Your denominator might look scary, but it's actually a quadratic function in disguise, and we love those because they're incredibly simple to work.
If you say
u = ex
u2 = (ex)2 = e2x
So when you look at your denominator:
e2x + 5ex + 4
what you really have is
u2 + 5u + 4
which you can recognize immediately as
Your numerator is a little more simple
-17ex - 20
-17u - 20
So your integrand winds up looking like this:
(-17u - 20)/((u+4)(u+1))
Before moving forward, let's break this up using partial fraction decomposition (go ahead and facepalm, we all know students hate this).
(-17u - 20)/((u+4)(u+1)) = A/(u+4) + B/(u+1)
A(u+1) + B(u+4) = -17u - 20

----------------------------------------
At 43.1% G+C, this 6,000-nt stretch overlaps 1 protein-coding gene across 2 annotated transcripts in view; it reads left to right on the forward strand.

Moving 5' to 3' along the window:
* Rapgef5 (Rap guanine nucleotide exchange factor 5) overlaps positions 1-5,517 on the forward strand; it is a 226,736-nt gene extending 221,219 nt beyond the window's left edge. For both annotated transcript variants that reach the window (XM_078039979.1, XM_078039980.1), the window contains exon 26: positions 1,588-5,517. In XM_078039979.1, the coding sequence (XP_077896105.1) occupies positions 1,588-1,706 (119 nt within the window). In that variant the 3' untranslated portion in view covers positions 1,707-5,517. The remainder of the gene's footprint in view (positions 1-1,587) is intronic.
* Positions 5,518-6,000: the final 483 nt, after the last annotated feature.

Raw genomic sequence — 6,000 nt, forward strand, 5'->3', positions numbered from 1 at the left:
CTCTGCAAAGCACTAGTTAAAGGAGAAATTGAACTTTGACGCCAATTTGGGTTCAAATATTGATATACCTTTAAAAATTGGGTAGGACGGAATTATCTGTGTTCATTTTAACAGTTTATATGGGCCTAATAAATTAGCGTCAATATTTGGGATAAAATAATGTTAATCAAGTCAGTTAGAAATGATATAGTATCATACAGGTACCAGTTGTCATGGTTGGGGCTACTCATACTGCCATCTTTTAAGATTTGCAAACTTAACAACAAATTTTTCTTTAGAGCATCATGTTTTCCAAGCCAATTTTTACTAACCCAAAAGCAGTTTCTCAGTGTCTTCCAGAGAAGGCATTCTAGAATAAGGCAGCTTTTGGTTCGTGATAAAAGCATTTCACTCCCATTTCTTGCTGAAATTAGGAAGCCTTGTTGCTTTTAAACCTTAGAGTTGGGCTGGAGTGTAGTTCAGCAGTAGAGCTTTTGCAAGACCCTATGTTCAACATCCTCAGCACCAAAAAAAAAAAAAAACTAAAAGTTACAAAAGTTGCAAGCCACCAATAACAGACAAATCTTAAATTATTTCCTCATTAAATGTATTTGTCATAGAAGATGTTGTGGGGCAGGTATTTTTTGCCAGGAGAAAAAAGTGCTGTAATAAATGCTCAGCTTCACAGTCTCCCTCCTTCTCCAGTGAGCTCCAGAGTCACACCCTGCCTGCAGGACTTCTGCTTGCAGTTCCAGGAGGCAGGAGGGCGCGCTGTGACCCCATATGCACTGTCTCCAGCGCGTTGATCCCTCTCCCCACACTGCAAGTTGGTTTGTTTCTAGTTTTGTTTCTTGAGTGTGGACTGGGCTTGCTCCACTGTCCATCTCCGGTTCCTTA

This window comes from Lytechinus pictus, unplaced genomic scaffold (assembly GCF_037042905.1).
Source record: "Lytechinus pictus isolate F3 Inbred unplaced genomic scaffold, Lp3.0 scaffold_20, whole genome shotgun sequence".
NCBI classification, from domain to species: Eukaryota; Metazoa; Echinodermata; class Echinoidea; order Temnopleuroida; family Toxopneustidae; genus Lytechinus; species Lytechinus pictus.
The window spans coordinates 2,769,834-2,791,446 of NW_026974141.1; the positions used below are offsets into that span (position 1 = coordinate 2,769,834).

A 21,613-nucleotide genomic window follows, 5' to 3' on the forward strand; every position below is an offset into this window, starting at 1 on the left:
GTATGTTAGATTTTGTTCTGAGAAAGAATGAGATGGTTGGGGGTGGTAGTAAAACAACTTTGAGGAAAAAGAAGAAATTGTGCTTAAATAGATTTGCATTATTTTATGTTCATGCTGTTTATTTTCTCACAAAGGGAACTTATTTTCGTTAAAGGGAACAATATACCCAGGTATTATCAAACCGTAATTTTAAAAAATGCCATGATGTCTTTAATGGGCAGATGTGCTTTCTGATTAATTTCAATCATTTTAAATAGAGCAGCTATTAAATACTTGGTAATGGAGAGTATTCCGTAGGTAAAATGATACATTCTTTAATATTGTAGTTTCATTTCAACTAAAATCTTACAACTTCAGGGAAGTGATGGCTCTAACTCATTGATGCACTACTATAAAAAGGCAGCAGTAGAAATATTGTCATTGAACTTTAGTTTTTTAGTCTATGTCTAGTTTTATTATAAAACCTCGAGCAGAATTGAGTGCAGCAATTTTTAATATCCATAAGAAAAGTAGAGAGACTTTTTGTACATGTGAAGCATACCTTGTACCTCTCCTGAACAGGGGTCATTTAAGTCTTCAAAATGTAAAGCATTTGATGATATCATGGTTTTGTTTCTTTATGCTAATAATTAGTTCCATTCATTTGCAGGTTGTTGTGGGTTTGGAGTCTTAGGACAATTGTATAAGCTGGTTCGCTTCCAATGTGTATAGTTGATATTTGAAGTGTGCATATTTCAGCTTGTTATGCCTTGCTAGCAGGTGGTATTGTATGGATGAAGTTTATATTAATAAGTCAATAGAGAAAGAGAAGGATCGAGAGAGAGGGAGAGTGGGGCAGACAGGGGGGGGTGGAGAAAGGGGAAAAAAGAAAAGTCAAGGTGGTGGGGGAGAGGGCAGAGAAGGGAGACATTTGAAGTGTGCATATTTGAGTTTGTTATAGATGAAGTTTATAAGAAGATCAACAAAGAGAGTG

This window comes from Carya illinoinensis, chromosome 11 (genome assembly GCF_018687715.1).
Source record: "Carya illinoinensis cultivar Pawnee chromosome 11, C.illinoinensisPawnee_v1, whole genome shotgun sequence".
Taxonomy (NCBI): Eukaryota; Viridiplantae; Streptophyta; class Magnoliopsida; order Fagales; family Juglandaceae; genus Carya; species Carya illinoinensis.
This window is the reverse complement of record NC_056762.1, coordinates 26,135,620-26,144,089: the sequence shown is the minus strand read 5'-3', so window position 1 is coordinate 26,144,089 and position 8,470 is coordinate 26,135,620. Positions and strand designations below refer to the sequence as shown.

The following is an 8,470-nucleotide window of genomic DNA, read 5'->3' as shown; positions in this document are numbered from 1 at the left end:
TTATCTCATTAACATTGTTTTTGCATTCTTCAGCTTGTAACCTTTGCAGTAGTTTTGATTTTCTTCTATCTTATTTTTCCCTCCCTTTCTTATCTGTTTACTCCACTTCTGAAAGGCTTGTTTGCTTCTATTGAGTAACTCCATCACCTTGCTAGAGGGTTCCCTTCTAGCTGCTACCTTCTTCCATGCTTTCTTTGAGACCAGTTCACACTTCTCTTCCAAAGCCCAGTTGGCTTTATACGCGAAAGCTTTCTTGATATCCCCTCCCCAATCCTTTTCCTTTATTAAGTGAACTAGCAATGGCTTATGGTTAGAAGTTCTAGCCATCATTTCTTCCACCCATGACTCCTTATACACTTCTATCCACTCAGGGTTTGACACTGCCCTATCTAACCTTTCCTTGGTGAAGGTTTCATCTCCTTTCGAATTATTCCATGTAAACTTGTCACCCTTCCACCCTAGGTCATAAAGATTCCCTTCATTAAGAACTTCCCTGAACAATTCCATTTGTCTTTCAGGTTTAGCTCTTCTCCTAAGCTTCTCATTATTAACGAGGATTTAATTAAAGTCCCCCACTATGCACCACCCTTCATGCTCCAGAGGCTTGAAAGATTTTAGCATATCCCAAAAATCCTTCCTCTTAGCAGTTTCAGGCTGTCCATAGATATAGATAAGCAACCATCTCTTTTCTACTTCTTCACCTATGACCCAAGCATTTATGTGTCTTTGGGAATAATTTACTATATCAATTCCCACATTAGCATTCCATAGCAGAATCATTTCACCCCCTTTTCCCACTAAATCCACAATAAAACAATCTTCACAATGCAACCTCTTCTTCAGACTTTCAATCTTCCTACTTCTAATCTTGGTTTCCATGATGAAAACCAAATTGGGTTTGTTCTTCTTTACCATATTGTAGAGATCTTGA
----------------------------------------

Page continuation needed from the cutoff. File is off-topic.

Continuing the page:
Au + A + Bu + 4B = -17u - 20
(A+B)u + (A + 4B) = -17u - 20
A+B = -17
A+4B = -20
-A - B = 17
A + 4B = -20
3B = -3
B = -1
A = -16
So, your integrand looks like:
-16/(u+4) - 1/(u+1)
If we go back to the beginning, we said that u = ex
so let's substitute that back in.
-16/(ex + 4) - 1/(ex + 1)
∫-16/(ex + 4) - 1/(ex + 1) dx
Factor out ex from each denominator
∫-16/ex(1 + 4/ex) - 1/ex(1 + 1/ex) dx
Do a u-substitution for each term.
u1 = 1 + 4/ex
du1 = -4/ex dx
-du1 = 4/ex dx
u2 = 1 + 1/ex
du2 = -1/ex dx
-du2 = 1/ex dx
∫4/u1 du1 + ∫1/u2 du2
= 4*ln(u1) + ln(u2) + C
= 4*ln(1 + 4/ex) + ln(1 + 1/ex) + C
= 4*ln(e-x(ex + 4)) + ln(e-x(1+ex)) + C
= -4x + 4*ln(ex + 4) - x + ln(ex + 1) + C
= -5x + 4*ln(ex + 4) + ln(ex + 1) + C
I hope none of your other homework questions are as difficult as that was.
Hope this helps, and I apologize for how long this is.